New York, 14 September 2020 - "Excellencies. Colleagues. On behalf of everyone at UNICEF, we welcome the opportunity to contribute to this report’s launch.
And we recognize the critical importance of the GPMB and organizations like the WHO in shaping not only this report — but the future of preparedness and the international public health architecture.
When we presented the first report last September, we highlighted the risks of not being prepared for a pandemic.
This year’s report is not about the risks. It’s about the consequences of failing to heed this warning.
As the data in the report clearly shows, COVID-19 is a global crisis made worse by a lack of preparedness at the global, national and even community level.
This lack of preparedness forced many countries to use the bluntest of weapons in response — including lockdowns and travel disruptions that have affected nearly every aspect of people’s lives.
The hardest hit are the poorest and most vulnerable. And in particular, the most vulnerable of all — children.
This is a children’s crisis.
Over a billion children are losing out on an education.
Health systems are stretched, and mothers and children are going without basic services. Based on some projections, we could see time in the next six months when up to 6,000 children die per day from a preventable cause.
Lifesaving vaccination campaigns have largely ground to a halt — including for measles, diphtheria, tetanus, and polio. Putting a generation of children at risk of preventable disease.
Food and nutrition systems are strained — which could result in an additional 6.7 million children under five years of age suffering from wasting, and an additional 10,000 deaths per month.
We’re seeing rises in violence, child labour and even child marriage as lockdown measures and budgetary constraints keep children from the protections and services like counselling that they need.
Communities without reliable or clean water systems are at a huge disadvantage in reducing the spread of the virus. Two out of five people in sub-Saharan Africa have no access to handwashing facilities at all.
And we’re seeing economic hardships that could push another 100 million children into poverty.
As a humanitarian organization, UNICEF is working around the clock to rapidly support the global response.
Thanks to our donors and partners across the humanitarian system, we’re delivering lifesaving supplies…working with communities to provide information and messaging to prevent infection…providing online and distance learning to millions of out-of-school children…keeping vaccination campaigns up and running…and providing water, sanitation and hygiene supplies to communities battling COVID-19.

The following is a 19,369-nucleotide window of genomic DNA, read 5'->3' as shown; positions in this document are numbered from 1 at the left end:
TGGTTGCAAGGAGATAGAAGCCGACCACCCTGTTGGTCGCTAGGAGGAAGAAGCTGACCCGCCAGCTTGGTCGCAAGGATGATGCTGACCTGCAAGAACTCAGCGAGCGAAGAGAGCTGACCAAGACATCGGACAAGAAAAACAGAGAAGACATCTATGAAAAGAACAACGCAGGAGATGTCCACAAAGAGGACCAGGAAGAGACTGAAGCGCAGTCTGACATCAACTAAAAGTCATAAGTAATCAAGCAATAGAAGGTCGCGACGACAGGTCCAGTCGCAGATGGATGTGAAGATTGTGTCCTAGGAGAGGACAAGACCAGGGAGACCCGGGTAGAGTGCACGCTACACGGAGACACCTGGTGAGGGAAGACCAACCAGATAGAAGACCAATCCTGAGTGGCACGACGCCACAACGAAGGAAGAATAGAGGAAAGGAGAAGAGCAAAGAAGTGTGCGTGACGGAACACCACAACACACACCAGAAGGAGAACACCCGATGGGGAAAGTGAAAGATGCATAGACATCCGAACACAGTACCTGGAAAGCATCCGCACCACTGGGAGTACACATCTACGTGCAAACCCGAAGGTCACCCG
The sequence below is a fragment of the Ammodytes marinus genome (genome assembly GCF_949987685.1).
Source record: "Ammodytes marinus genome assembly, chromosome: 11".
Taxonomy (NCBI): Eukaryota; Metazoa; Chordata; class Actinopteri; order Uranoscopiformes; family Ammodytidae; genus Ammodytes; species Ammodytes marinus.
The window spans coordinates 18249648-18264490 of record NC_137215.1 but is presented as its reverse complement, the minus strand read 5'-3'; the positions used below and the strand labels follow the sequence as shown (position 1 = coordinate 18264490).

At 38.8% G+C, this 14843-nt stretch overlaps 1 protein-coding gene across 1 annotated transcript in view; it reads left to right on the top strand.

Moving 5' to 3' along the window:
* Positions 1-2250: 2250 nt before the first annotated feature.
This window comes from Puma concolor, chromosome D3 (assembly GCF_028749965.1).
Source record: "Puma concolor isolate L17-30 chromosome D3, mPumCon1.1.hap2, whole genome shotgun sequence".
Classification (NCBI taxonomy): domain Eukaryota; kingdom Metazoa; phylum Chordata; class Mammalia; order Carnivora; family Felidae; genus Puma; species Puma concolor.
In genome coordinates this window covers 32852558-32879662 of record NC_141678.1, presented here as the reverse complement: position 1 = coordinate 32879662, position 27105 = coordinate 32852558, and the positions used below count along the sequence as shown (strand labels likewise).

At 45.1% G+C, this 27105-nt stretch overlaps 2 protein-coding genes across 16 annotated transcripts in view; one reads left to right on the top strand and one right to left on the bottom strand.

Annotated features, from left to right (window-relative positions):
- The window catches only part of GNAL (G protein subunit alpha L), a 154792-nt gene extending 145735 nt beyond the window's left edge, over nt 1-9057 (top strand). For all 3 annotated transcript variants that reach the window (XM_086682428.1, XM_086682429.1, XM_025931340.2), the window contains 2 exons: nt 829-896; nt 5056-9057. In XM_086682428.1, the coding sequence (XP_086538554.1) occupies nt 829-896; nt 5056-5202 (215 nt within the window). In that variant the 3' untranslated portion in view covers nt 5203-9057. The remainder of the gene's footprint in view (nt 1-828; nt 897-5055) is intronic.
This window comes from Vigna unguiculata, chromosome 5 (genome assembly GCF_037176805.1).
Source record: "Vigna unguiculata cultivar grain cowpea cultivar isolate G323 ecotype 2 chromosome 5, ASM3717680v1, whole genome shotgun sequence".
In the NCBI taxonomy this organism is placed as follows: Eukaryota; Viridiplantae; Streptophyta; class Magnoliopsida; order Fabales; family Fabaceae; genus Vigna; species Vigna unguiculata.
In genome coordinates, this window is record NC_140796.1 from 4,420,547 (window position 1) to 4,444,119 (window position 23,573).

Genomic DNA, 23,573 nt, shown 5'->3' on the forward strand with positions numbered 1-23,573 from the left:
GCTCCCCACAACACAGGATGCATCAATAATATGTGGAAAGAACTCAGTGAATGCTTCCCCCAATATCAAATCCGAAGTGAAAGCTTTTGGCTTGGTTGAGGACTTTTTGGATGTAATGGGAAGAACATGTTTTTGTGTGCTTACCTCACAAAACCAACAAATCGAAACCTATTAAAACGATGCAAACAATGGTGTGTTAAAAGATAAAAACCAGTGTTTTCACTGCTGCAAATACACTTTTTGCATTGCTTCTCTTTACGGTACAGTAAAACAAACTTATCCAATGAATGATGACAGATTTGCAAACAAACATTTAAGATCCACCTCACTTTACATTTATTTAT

But as a development organization, we recognize that better and more co-ordinated preparedness could have helped us control the virus more quickly, and with fewer deaths.
As the report makes clear, we need sustained investment — not only to deal with the pandemic before us, but to prepare for future threats. This includes creating a dedicated mechanism to allow the rapid deployment of funds at the beginning of a pandemic. UNICEF calls on the public and private sectors to join forces to develop new financing mechanisms to rapidly invest in system protection and emergency preparedness over the short and long-terms.
We also require a stronger global architecture for health security to develop specific strategies for managing transportation disruptions, school closures, food shortages, and stretched health systems. This global co-ordination is not only essential to the equitable distribution of a vaccine — which UNICEF is supporting as a lead agency of the COVAX facility. It is also a necessary ingredient to help communities handle the devastating knock-on effects of other health emergencies in the future.
And finally, we need to view all health emergencies through a single, global lens. COVID-19 reminds us that what affects one country affects all countries. And so UNICEF joins the Board’s call for a new international framework for health emergency preparedness. One that will help all countries respond to health emergencies, while building better, stronger and more prepared health systems for the future.
We’re in this together.
We must respond together. We must re-build together.
And we must prepare together.
Because this is not the last emergency we will face. It will happen again.
UNICEF is proud to stand with our global health partners today as we emerge from the pandemic stronger and more united than before, and design the systems needed to better manage these emergencies in the future.
UNICEF New York
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